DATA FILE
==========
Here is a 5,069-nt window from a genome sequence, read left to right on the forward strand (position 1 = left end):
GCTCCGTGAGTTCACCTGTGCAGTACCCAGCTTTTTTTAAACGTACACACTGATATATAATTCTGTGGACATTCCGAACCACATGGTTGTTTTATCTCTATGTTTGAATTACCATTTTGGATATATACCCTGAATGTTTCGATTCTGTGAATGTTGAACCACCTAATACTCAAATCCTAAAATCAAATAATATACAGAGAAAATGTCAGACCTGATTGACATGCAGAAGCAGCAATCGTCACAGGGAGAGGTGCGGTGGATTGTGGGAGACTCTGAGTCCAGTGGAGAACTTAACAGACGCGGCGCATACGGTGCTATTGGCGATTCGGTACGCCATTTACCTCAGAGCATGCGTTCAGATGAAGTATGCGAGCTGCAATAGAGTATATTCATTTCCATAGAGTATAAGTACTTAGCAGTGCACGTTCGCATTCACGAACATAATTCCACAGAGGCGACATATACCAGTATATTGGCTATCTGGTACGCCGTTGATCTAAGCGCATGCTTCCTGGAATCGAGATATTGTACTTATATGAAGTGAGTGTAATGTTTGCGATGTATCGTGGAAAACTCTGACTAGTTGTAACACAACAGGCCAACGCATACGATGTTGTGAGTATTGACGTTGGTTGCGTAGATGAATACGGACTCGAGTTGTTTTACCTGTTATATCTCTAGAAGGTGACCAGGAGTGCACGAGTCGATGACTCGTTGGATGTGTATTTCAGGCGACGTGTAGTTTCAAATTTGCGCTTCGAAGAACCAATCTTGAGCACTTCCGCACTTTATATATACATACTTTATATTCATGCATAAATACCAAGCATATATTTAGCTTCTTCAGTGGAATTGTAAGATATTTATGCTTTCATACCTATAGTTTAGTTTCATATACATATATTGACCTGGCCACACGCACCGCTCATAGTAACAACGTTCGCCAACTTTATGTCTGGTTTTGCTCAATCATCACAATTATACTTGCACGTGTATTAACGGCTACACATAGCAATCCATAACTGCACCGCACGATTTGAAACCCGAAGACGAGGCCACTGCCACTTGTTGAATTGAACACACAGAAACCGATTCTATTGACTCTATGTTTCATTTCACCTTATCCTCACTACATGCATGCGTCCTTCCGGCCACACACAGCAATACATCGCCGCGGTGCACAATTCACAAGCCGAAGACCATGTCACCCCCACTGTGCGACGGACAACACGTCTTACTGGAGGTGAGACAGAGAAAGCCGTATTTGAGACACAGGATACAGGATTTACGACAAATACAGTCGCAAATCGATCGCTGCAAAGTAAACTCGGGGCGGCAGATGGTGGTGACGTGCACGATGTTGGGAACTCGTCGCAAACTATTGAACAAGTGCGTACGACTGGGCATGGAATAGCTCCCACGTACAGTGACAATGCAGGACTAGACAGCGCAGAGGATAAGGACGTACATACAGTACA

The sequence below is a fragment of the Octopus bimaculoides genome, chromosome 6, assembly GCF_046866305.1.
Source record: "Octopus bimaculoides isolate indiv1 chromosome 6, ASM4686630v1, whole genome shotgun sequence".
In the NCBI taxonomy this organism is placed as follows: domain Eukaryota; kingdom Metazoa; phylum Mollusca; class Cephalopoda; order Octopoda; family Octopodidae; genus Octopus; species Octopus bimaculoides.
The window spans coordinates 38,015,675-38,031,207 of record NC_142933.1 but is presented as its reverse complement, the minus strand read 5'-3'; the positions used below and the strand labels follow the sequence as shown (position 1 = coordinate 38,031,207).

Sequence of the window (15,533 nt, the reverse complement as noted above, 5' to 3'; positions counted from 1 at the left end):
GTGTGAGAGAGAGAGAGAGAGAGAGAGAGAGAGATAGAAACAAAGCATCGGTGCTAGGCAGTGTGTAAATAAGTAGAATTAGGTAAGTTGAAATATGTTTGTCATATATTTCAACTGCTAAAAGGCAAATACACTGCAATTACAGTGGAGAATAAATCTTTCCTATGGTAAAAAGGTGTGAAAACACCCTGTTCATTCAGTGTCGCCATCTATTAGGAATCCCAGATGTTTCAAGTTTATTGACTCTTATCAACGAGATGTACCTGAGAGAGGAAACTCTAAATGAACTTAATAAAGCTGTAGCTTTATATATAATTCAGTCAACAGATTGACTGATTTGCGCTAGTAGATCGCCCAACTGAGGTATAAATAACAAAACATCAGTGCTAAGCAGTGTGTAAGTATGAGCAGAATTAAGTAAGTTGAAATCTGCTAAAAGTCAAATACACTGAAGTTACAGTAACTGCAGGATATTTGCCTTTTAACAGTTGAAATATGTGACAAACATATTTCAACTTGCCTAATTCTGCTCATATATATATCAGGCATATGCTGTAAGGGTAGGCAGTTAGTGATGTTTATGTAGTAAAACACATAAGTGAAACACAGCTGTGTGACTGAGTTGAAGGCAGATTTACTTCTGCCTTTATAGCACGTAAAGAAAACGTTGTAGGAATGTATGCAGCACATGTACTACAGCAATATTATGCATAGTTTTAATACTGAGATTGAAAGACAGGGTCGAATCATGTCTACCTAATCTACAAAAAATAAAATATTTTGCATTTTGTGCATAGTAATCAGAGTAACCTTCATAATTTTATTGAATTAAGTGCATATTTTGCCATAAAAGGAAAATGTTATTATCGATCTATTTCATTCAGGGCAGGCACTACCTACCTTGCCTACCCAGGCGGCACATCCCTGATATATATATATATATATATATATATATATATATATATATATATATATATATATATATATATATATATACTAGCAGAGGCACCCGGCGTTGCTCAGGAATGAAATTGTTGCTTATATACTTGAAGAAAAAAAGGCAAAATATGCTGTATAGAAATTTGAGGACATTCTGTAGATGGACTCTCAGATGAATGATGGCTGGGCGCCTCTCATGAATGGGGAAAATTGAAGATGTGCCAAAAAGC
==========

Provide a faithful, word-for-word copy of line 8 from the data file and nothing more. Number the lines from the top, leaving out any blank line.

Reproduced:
GTGTGAGAGAGAGAGAGAGAGAGAGAGAGAGAGATAGAAACAAAGCATCGGTGCTAGGCAGTGTGTAAATAAGTAGAATTAGGTAAGTTGAAATATGTTTGTCATATATTTCAACTGCTAAAAGGCAAATACACTGCAATTACAGTGGAGAATAAATCTTTCCTATGGTAAAAAGGTGTGAAAACACCCTGTTCATTCAGTGTCGCCATCTATTAGGAATCCCAGATGTTTCAAGTTTATTGACTCTTATCAACGAGATGTACCTGAGAGAGGAAACTCTAAATGAACTTAATAAAGCTGTAGCTTTATATATAATTCAGTCAACAGATTGACTGATTTGCGCTAGTAGATCGCCCAACTGAGGTATAAATAACAAAACATCAGTGCTAAGCAGTGTGTAAGTATGAGCAGAATTAAGTAAGTTGAAATCTGCTAAAAGTCAAATACACTGAAGTTACAGTAACTGCAGGATATTTGCCTTTTAACAGTTGAAATATGTGACAAACATATTTCAACTTGCCTAATTCTGCTCATATATATATCAGGCATATGCTGTAAGGGTAGGCAGTTAGTGATGTTTATGTAGTAAAACACATAAGTGAAACACAGCTGTGTGACTGAGTTGAAGGCAGATTTACTTCTGCCTTTATAGCACGTAAAGAAAACGTTGTAGGAATGTATGCAGCACATGTACTACAGCAATATTATGCATAGTTTTAATACTGAGATTGAAAGACAGGGTCGAATCATGTCTACCTAATCTACAAAAAATAAAATATTTTGCATTTTGTGCATAGTAATCAGAGTAACCTTCATAATTTTATTGAATTAAGTGCATATTTTGCCATAAAAGGAAAATGTTATTATCGATCTATTTCATTCAGGGCAGGCACTACCTACCTTGCCTACCCAGGCGGCACATCCCTGATATATATATATATATATATATATATATATATATATATATATATATATATATATATATATATATATATACTAGCAGAGGCACCCGGCGTTGCTCAGGAATGAAATTGTTGCTTATATACTTGAAGAAAAAAAGGCAAAATATGCTGTATAGAAATTTGAGGACATTCTGTAGATGGACTCTCAGATGAATGATGGCTGGGCGCCTCTCATGAATGGGGAAAATTGAAGATGTGCCAAAAAGC